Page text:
Lost in translation

My first trip to China was to Beijing in September 2005. I couldn’t speak a word of Chinese at that time, but I had already made up my mind to study this beautiful language. So far, my paths have led me to Beijing only twice in my life, and I remember it as a very big, grey and smoggy city. You have to keep in mind that this was not Beijing as it is today, it was Beijing before the Olympics.

One day in September of 2005 the otherwise pitch-black sky was illuminated by the millions of light bulbs used in this city. I had been running around the city all day long, felt exhausted and was looking for the subway stop. I managed to find the street corner where the subway stop was supposed to be on my map, but I couldn’t find a sign or an entrance leading to the subway (this was also Beijing before the era of smart phones, not that I had a phone with me that I could use in China to begin with).

I asked a traffic police woman for the way, using English. Obviously she wasn’t able to understand me, so she asked a young guy in Chinese to help me out. But as it turned out, this guy didn’t understand English either. He gestured me to follow him, which I did.

We entered a big grey building that on the outside didn’t have any signs, so I assumed it was an apartment complex. We took the elevator to the 7th floor, at that time I was a bit weary as to where this guy would take me. As we arrived on the 7th floor, it turned out that there were small shops extending over the whole floor. I followed the guy to one of the shops, where he started telling his friends that I was lost (at least that’s what I assume he told them). They then called a friend who could speak English. Finally, at the other side of the line, I could hear somebody speak a familiar sounding language. I felt relieved. But as it turned out, with my hearing and the signal both being really bad, giving directions over the phone was not an option.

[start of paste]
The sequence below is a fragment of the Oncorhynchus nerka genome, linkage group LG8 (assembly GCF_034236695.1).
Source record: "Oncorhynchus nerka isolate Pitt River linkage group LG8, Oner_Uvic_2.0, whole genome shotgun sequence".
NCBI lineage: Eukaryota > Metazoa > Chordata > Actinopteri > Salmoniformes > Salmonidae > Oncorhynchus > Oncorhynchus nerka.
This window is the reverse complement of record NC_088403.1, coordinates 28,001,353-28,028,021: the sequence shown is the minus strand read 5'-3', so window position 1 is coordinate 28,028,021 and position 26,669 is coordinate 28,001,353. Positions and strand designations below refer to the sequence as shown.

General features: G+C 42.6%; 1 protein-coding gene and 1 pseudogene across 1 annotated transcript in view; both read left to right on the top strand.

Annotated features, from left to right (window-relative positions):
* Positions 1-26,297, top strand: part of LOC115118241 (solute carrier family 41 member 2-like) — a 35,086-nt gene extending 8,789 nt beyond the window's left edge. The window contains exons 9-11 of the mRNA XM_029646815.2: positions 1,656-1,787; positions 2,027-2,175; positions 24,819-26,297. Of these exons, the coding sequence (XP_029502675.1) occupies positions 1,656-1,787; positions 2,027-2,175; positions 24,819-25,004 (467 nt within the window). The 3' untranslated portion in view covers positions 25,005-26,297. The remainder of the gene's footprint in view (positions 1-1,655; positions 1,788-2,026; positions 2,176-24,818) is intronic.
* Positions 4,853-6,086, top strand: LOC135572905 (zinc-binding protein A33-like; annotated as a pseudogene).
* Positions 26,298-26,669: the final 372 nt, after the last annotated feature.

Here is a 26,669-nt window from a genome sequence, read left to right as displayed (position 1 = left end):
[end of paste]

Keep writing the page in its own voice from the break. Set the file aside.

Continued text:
The only option left seemed to be to go find the next subway stop on my map. And this is what I did. Since this was Beijing, a city of more than 15 mio, getting from one subway stop to the next one by foot was probably like walking through half of Vienna. This time I was lucky though to find the subway that would take me back to my hotel right away.

You might have wondered why I didn’t just take a cab. Running around all day, I had spent all my money on buying a pair of fake shoes I didn’t even really want. I wasn’t sure how much it would cost to take a cab back to the hotel, so I thought taking the subway was the safer option.

As I found out later getting lost that day wasn’t even really getting lost. I was looking for the subway at the correct crossroads, but the subway had not been built yet (the map didn’t mention this though). It would take 3 more years until the subway line would be finished.

Have you ever been lost in translation? I’d love to hear your stories.

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